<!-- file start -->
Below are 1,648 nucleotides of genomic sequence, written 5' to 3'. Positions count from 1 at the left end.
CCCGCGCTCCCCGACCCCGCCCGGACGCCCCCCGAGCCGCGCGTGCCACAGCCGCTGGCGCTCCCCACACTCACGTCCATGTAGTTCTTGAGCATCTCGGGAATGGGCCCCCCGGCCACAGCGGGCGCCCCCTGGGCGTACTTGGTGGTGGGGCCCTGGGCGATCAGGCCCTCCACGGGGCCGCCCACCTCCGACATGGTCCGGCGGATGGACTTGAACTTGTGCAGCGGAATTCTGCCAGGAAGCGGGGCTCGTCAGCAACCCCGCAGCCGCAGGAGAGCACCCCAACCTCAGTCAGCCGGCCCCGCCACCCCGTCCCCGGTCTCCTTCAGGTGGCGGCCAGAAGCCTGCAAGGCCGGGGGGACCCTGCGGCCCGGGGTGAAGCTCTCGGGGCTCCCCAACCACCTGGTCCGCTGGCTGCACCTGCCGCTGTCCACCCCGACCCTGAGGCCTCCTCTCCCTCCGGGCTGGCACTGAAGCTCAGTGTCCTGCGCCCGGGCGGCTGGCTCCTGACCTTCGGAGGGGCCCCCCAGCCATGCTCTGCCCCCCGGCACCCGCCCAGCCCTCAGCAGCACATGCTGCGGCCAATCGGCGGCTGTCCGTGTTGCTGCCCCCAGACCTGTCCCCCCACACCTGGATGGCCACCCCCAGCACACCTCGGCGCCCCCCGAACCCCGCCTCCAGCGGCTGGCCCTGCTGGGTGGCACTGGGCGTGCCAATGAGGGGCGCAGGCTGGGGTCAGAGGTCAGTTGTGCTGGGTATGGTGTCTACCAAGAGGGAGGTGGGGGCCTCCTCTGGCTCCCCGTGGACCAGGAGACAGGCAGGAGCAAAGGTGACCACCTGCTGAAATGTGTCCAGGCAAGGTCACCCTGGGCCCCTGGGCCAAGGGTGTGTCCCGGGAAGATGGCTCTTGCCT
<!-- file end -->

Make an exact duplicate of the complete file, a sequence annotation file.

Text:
Below are 1,648 nucleotides of genomic sequence, written 5' to 3'. Positions count from 1 at the left end.
CCCGCGCTCCCCGACCCCGCCCGGACGCCCCCCGAGCCGCGCGTGCCACAGCCGCTGGCGCTCCCCACACTCACGTCCATGTAGTTCTTGAGCATCTCGGGAATGGGCCCCCCGGCCACAGCGGGCGCCCCCTGGGCGTACTTGGTGGTGGGGCCCTGGGCGATCAGGCCCTCCACGGGGCCGCCCACCTCCGACATGGTCCGGCGGATGGACTTGAACTTGTGCAGCGGAATTCTGCCAGGAAGCGGGGCTCGTCAGCAACCCCGCAGCCGCAGGAGAGCACCCCAACCTCAGTCAGCCGGCCCCGCCACCCCGTCCCCGGTCTCCTTCAGGTGGCGGCCAGAAGCCTGCAAGGCCGGGGGGACCCTGCGGCCCGGGGTGAAGCTCTCGGGGCTCCCCAACCACCTGGTCCGCTGGCTGCACCTGCCGCTGTCCACCCCGACCCTGAGGCCTCCTCTCCCTCCGGGCTGGCACTGAAGCTCAGTGTCCTGCGCCCGGGCGGCTGGCTCCTGACCTTCGGAGGGGCCCCCCAGCCATGCTCTGCCCCCCGGCACCCGCCCAGCCCTCAGCAGCACATGCTGCGGCCAATCGGCGGCTGTCCGTGTTGCTGCCCCCAGACCTGTCCCCCCACACCTGGATGGCCACCCCCAGCACACCTCGGCGCCCCCCGAACCCCGCCTCCAGCGGCTGGCCCTGCTGGGTGGCACTGGGCGTGCCAATGAGGGGCGCAGGCTGGGGTCAGAGGTCAGTTGTGCTGGGTATGGTGTCTACCAAGAGGGAGGTGGGGGCCTCCTCTGGCTCCCCGTGGACCAGGAGACAGGCAGGAGCAAAGGTGACCACCTGCTGAAATGTGTCCAGGCAAGGTCACCCTGGGCCCCTGGGCCAAGGGTGTGTCCCGGGAAGATGGCTCTTGCCT